Imagine a coral reef, bone white as far as the eye can see, lacking in fish and other marine life. Now imagine spending three years diving around the world, seeing virtually nothing but reefs like this. You start to think to yourself, where do we find hope for coral reefs?
Imagine after those years of witnessing such devastation and death, you visit another coral reef. This reef is a rainbow underwater. Tangerine clownfish hide out in lavender anemones, large schools of small, fire-colored anthias fish swim over purple octopuses, bright blue ribbon eels and black-and-white spotted eagle rays. This thriving reef shows you that the ocean is still alive.
Last month, along with the expedition team in the Coral Triangle, I was able to dive one of these reefs — a reef that gave new hope.
I first visited Manado, Indonesia in 2014, with a team of scientists from the Global Change Institute, University of Queensland, during the XL Catlin Seaview Survey. Because of their location in the Coral Triangle, an area known for healthy reefs, these were some of the most important reefs to survey. We didn’t realize their importance at the time, but the reefs in Manado were healthy, full of life and color — it soon became apparent this would soon be a rare sight as most other reefs around the globe were on the brink of the worst die-off ever recorded.
The 3rd Global Coral Bleaching event came and went, leaving a trail of death in its path. The Great Barrier Reef alone lost 50 percent of its corals, and that’s just one example.
At the end of the bleaching event, we knew that we had to revisit the reefs in the Coral Triangle we’d surveyed in 2014 and make a clear assessment of how — if at all — they had been impacted.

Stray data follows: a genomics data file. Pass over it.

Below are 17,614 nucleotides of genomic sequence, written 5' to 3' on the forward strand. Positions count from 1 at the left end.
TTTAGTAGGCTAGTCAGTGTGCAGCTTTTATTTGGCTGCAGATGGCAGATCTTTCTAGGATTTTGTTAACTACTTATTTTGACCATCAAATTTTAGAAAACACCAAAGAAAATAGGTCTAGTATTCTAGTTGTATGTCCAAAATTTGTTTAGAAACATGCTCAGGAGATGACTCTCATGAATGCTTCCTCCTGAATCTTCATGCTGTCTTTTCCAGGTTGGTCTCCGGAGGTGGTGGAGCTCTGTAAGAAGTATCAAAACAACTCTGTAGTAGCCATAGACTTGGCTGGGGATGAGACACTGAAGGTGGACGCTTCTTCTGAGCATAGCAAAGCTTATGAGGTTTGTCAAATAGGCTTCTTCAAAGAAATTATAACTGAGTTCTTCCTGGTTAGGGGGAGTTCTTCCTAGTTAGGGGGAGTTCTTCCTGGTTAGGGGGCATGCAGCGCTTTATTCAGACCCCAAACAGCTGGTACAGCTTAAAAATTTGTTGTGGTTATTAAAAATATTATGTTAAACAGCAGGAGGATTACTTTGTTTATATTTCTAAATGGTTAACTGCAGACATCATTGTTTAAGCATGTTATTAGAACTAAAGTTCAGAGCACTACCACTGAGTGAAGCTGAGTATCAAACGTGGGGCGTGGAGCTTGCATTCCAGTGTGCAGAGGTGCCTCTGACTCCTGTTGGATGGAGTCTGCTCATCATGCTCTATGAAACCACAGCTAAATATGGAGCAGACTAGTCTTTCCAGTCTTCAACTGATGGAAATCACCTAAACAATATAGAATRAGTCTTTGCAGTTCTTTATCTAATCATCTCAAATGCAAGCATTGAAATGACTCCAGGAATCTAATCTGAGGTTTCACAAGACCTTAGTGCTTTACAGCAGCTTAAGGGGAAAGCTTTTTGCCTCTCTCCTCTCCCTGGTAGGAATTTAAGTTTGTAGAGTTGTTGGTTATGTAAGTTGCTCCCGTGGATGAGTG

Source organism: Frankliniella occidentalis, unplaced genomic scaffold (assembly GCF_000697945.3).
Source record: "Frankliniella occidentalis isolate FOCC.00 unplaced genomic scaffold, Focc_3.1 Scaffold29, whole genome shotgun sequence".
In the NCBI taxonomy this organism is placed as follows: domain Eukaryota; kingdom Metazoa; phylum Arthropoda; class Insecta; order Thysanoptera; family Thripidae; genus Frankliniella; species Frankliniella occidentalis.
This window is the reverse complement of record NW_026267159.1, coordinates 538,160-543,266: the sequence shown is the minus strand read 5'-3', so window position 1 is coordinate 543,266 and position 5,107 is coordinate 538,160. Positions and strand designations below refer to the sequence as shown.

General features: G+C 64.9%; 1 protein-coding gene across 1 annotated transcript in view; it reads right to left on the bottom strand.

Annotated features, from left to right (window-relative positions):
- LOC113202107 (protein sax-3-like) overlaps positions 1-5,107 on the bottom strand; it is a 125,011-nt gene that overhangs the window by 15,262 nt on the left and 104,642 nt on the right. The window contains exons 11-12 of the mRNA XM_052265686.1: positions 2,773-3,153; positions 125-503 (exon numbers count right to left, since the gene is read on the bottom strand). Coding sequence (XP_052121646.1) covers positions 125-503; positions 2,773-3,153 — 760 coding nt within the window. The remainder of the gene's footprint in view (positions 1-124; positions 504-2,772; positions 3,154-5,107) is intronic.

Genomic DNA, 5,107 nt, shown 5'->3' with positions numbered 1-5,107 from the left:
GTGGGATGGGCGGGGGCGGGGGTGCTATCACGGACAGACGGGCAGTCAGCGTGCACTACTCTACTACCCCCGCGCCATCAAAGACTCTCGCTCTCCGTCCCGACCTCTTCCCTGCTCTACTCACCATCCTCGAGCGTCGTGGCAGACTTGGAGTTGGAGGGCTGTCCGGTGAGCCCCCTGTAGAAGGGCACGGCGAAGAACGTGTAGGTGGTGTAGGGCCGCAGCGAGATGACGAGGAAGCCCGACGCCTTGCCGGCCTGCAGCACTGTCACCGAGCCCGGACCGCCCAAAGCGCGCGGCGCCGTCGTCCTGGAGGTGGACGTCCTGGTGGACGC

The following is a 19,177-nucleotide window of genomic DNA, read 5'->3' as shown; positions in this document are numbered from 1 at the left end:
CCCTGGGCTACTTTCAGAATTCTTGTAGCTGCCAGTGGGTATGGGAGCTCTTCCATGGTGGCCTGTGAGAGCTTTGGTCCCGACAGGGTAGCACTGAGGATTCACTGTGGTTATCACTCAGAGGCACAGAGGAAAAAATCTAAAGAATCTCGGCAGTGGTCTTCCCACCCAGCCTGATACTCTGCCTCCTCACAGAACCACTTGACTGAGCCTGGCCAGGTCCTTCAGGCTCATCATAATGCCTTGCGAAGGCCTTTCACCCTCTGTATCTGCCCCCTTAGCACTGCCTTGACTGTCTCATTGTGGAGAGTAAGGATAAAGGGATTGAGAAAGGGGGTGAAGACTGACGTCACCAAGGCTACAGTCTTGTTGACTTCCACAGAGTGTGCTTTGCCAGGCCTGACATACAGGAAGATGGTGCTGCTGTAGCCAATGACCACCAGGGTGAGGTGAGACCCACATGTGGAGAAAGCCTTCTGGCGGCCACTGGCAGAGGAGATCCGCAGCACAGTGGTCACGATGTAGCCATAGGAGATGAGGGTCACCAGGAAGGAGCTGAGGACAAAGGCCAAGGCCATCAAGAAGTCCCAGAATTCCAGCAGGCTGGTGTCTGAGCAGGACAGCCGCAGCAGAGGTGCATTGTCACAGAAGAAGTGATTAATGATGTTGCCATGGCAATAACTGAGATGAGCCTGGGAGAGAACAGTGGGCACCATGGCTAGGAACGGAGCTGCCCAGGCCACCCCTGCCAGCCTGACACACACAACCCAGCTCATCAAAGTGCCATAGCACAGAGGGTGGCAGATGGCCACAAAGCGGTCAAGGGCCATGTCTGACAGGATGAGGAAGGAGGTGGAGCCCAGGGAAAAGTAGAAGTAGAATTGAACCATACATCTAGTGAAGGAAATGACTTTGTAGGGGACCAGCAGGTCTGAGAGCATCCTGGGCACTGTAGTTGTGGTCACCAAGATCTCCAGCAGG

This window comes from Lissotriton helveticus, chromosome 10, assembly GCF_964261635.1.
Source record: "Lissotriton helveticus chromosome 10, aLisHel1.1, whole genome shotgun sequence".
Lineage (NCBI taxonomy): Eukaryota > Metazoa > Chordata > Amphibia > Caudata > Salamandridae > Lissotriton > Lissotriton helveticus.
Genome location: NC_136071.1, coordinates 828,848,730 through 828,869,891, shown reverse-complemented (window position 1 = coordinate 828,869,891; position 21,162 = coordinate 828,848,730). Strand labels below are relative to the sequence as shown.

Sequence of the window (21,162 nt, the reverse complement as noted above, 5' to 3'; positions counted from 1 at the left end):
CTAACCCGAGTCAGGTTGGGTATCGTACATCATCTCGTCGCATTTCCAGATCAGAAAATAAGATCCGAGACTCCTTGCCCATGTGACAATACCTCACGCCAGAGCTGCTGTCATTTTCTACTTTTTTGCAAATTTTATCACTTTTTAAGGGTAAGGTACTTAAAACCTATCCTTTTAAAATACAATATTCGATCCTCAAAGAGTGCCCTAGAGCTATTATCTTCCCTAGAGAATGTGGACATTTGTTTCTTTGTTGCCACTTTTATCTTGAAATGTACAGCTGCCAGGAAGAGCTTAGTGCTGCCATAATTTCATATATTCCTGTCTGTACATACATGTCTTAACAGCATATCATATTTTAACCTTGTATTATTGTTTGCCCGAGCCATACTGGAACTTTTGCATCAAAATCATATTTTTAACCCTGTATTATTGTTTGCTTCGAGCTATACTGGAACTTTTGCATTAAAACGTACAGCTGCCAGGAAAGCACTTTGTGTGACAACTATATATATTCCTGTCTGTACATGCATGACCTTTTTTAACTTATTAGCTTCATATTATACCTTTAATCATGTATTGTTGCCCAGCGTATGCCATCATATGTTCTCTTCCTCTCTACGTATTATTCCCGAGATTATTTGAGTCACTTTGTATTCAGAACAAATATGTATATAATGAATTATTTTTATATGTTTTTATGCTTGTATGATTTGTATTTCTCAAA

With the same team of scientists from the University of Queensland and the generous support of Paul G. Allen Philanthropies, the Coral Triangle Resurvey came to fruition in June 2018.
When I jumped in the water on the first day in Manado, it was a bit overwhelming. I’d suspected some of the reefs of the Coral Triangle had fared better than the majority of reefs elsewhere, but I had no idea that I’d see reefs in such pristine conditions and such activity on the reef. It was an incredible feeling to go back with many of the same scientists who I saw the reefs with in 2014, revealing that these reefs were still just as healthy and full of life as before.
The fact that these reefs were virtually unimpacted will mean many things to science, and although the research and findings from the expedition have yet to be published, one thing is for certain: that if we focus on bolstering conservation efforts in key areas, and drive conservation through science and effective targeted action, we still have an opportunity to save coral reefs.
Fortunately, it is not too late for coral reefs. Like the reefs we saw in Manado, there are many areas less vulnerable to climate change that can still be saved — these locations will be critical to the recovery of reefs worldwide. But one thing is for sure, we need to work together and we need to act quickly.